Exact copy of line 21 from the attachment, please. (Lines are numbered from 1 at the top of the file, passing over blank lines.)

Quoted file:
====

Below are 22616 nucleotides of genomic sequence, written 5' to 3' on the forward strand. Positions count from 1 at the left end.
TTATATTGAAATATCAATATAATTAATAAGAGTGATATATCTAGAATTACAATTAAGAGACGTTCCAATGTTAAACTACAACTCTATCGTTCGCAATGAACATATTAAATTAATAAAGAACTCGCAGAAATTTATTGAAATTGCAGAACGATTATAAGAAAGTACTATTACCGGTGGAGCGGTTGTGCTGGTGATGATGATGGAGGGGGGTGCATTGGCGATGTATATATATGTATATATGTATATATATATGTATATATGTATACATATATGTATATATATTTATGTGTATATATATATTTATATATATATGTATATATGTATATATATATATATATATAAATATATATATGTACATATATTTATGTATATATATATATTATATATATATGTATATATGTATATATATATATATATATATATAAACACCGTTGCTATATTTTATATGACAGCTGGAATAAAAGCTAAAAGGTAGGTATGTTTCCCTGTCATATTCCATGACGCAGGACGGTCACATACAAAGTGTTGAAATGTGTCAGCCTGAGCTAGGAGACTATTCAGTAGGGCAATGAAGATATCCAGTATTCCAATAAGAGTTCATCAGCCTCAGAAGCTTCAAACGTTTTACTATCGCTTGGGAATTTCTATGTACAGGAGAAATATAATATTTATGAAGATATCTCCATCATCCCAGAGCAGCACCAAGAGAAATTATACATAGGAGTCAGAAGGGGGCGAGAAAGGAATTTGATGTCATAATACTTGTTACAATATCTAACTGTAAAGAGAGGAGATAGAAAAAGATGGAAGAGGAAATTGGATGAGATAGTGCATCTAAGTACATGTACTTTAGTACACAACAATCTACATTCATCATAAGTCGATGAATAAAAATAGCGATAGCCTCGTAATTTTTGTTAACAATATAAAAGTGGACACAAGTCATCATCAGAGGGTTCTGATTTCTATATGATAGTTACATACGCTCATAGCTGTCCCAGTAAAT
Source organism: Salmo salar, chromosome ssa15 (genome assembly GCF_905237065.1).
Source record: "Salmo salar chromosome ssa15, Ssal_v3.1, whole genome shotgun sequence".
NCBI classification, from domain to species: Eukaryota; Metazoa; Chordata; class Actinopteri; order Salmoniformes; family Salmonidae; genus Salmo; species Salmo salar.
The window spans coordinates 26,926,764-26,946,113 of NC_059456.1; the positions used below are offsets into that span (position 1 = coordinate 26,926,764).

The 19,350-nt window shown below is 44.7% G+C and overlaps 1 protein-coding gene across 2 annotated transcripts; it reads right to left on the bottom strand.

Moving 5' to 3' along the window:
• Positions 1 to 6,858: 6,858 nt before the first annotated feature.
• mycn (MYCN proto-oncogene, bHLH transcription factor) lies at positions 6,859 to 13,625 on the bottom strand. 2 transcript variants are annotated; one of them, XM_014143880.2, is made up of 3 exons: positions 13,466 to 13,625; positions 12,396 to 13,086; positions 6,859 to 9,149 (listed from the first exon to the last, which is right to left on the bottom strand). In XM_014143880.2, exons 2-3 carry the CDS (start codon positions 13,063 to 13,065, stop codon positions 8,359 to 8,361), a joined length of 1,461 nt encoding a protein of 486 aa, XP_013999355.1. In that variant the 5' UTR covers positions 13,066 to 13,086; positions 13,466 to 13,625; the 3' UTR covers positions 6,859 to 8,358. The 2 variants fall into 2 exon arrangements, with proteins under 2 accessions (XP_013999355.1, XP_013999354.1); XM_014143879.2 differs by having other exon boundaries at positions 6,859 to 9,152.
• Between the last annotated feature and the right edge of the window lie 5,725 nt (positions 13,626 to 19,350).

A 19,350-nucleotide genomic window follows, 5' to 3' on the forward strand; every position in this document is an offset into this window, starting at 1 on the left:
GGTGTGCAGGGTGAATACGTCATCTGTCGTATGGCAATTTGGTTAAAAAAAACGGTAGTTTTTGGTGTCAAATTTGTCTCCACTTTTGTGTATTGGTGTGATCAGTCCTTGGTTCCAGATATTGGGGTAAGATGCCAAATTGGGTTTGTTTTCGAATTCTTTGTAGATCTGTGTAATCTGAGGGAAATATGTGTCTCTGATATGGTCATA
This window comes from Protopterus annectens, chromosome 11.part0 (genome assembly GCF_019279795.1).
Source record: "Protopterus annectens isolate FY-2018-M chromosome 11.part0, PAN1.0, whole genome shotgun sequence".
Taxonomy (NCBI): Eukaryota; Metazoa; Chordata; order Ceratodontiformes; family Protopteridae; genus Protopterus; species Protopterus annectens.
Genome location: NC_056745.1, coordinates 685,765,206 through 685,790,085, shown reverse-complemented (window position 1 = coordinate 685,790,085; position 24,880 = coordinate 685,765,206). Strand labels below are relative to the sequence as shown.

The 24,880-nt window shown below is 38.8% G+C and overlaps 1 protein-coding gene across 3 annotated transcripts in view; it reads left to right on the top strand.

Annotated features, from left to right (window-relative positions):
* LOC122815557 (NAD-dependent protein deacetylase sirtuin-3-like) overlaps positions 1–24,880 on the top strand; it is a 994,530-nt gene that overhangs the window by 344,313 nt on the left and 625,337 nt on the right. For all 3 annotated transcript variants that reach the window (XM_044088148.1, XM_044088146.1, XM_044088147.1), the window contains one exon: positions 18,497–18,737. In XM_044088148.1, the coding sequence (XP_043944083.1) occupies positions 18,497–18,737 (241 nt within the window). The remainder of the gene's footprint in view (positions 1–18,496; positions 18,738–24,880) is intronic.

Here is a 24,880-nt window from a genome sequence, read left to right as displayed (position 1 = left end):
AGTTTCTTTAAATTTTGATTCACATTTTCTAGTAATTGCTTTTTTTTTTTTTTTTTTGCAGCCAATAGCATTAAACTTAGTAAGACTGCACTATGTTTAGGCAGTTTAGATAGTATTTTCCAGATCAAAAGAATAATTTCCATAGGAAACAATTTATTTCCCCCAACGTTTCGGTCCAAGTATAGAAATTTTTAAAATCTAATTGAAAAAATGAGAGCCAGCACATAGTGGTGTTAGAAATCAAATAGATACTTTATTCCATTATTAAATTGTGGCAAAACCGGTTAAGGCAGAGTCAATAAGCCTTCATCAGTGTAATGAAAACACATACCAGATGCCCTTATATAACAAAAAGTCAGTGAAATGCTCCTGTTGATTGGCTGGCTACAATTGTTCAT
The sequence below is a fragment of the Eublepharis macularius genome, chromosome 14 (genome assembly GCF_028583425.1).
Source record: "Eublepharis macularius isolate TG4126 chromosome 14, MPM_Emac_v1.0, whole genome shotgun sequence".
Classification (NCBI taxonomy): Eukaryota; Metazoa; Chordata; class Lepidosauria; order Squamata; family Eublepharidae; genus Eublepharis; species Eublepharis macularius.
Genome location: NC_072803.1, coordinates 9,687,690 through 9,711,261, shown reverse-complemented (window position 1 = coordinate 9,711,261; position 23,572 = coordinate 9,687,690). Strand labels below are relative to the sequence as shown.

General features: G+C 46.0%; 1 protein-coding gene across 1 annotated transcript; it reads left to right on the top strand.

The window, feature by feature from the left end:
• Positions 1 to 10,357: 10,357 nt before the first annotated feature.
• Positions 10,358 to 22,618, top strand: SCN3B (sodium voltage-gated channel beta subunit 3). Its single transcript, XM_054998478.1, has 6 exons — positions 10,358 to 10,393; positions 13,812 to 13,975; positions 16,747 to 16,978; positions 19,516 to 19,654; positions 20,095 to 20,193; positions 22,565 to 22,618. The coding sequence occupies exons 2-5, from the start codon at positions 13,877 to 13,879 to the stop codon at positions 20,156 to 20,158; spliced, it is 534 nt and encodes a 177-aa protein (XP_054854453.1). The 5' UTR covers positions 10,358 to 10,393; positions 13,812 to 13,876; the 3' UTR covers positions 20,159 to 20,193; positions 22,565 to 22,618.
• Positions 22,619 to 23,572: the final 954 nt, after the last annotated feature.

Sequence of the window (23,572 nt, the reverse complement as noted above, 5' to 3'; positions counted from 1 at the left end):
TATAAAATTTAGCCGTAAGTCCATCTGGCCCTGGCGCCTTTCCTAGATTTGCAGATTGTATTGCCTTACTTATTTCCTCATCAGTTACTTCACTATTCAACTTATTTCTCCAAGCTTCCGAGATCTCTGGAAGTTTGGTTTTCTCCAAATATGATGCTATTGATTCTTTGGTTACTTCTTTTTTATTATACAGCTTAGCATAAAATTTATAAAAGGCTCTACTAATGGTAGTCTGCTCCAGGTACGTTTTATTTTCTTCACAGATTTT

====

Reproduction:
Here is a 24,880-nt window from a genome sequence, read left to right as displayed (position 1 = left end):